Mission success in the cyber arena, especially in a constrained budget environment, requires both cooperation and innovation, but military and industry officials speaking at AFCEA TechNet Augusta 2014 say they are not yet seeing enough of either.
Maj. Gen. Stephen Fogarty, USA, the new commanding general, U.S. Army Cyber Center of Excellence, Fort Gordon, initiated the discussion, saying that cyber is “inherently joint,” and warning against stovepiped systems and information for different mission areas, such as cyber, signal and intelligence, surveillance and reconnaissance. The Army, he said, has to cooperate with the other services, the Department of Defense, the National Security Agency, industry and multinational partners.
Senior military leaders will try next week to hash out differences on the command and control (C2) of the Joint Information Enterprise, or JIE, said Lt. Gen. Mark Bowman, USA, director, command, control, communications and computers/cyber and chief information officer, Joint Chiefs of Staff. Gen. Bowman made the remarks while addressing the audience at the AFCEA TechNet Augusta 2014 conference, Augusta, Georgia.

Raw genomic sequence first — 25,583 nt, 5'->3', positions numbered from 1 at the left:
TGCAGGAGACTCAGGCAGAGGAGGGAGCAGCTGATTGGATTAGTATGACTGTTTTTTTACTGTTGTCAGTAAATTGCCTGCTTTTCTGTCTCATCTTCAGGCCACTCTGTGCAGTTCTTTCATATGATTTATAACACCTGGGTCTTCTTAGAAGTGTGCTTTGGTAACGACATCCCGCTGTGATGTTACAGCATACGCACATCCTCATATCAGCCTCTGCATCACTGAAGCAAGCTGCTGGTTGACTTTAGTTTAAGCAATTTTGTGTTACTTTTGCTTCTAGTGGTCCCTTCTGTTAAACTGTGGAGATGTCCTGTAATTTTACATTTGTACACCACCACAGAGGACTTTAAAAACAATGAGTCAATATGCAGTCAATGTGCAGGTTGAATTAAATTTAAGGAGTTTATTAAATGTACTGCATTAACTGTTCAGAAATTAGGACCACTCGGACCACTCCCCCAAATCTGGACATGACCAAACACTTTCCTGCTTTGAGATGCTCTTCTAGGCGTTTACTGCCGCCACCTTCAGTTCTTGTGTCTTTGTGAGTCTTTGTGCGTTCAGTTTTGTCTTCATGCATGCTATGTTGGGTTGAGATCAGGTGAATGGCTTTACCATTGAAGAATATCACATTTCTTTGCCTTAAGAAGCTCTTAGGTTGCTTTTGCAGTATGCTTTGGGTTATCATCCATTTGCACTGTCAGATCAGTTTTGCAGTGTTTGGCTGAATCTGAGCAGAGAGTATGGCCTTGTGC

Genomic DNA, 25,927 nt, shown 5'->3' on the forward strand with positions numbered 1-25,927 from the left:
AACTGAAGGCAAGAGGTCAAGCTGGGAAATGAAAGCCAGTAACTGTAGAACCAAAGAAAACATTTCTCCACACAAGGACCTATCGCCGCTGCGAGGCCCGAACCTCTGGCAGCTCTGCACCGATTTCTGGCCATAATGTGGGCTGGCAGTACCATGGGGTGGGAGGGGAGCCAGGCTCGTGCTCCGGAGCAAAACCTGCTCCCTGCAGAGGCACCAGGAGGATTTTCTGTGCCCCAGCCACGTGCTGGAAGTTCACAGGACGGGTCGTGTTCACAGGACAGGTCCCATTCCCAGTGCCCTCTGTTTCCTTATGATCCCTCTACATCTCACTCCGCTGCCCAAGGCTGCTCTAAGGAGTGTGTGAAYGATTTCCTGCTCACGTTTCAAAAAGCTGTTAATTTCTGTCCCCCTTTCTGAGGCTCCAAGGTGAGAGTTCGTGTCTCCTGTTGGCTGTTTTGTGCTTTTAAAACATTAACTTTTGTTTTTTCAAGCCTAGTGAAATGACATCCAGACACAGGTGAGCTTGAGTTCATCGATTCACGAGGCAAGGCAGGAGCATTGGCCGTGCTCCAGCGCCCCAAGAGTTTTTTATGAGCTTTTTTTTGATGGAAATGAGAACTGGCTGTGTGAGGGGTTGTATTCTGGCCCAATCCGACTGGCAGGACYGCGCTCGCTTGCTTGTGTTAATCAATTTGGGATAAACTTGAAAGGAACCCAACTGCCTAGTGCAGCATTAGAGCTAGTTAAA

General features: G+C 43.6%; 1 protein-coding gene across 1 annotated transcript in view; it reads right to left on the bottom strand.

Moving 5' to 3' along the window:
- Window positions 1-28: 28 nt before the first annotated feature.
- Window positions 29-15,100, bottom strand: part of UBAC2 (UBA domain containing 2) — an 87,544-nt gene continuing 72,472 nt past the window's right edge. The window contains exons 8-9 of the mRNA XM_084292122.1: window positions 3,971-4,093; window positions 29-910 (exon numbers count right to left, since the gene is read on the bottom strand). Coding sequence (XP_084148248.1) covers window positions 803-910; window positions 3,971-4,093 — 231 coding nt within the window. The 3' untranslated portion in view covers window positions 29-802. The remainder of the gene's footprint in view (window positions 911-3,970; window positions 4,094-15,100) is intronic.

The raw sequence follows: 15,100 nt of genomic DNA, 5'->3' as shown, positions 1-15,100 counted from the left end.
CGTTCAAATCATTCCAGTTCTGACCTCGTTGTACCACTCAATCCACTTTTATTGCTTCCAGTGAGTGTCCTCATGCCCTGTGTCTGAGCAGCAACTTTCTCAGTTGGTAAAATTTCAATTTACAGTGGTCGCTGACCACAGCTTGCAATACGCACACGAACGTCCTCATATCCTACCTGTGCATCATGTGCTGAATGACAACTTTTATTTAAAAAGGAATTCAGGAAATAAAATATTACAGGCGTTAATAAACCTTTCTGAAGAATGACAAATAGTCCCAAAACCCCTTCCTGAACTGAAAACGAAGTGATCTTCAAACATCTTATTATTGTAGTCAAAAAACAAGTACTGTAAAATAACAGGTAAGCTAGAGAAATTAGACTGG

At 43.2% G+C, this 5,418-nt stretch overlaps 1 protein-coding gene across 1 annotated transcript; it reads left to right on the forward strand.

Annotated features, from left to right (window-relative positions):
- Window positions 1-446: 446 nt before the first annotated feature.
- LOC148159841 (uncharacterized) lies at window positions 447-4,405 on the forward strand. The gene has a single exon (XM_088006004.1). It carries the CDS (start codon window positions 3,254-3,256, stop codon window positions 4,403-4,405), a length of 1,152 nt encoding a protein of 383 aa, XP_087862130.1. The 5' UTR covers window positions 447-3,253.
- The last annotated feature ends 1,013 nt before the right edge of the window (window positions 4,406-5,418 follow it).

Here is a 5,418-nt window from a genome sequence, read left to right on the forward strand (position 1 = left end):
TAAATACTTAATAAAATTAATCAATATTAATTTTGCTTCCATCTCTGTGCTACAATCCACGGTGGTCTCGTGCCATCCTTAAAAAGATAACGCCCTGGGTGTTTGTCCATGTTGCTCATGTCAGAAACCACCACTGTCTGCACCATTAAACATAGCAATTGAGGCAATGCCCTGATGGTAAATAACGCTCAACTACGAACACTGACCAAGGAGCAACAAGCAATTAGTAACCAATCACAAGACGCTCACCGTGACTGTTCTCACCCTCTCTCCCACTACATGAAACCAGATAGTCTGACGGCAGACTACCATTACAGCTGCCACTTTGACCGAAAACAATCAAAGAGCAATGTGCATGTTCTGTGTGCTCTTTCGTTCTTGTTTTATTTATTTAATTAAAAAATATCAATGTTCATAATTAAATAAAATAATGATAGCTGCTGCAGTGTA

The U.S. Army may at some point need to allow soldiers to conduct offensive cyberwarfare at the brigade combat team level, according to a panel of chief warrant officers speaking at AFCEA TechNet Augusta 2014, Augusta, Georgia.
U.S. Army officials struggled during AFCEA TechNet Augusta 2014 in Augusta, Georgia, to discuss the future of cyber operations when much of that future is currently unknowable, in large part because no one knows the full effects or challenges of emerging technologies.